( A little aside here; if you don't mind. You may have noticed that I use the terms planetarist (ism) and universalist (ism) more readily than internationalist (ism), mondialist(ism) or globalist (ism). However, they refer to similar or even synonymous concepts.
The reason is that ''internationalist(ism)'' refers as well to a union of human beings but with as substratum the belonging to the nation, which as we have seen, is the source of many problems.
As for the terms "mondialist(ism)" and "globalist(ism)" evoked "as early as 1916, in a work by the Belgian jurist Paul Otlet, who underlines the necessity of a fair distribution of natural wealth[iii]", if they have a positive connotation and are quite often used by the planetarist militancy during the first decades of the 20th century, change their meaning at the end of the 20th century by evoking the harmful effects of neo-liberalism such as tax havens, cultural standardization, corporate relocation, practices that are deleterious to workers, unions, communities and the environment, and/or the competition between nations by multinationals.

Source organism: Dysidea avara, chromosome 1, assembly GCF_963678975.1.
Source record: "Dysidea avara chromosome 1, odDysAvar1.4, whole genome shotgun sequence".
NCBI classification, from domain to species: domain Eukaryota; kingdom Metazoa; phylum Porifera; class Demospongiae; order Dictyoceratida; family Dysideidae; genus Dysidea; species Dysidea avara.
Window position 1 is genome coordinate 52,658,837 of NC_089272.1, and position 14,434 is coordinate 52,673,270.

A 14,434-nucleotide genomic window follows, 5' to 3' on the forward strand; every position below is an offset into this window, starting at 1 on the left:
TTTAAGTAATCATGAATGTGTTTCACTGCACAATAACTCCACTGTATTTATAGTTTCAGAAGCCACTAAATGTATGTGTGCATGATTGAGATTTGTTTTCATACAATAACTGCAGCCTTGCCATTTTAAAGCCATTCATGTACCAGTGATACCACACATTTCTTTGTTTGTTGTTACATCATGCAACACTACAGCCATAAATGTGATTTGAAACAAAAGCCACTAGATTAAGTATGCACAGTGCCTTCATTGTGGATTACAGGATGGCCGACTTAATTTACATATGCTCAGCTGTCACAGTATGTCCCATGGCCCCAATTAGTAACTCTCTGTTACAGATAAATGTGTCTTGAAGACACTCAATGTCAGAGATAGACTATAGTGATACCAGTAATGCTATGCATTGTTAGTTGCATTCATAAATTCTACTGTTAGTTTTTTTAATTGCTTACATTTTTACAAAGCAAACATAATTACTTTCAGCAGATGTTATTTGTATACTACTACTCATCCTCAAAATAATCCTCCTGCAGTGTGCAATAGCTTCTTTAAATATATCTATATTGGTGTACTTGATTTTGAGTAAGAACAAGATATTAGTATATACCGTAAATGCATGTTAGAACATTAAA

In this perspective, the use of the terms ''planetarist(ism)'' and ''universalist(ism)'', less loaded with a pejorative meaning, seems to me more appropriate).
Even before the official birth of the UN, therefore, critical voices were already being raised against it. About fifty American notables, having met at Grenville Clark's farm in Dublin, New Hampshire, stated in the Dublin Declaration[iv], in October 1945, a few days before the UN charter came into force, that it would not be able to fulfill its mission of preventing war again.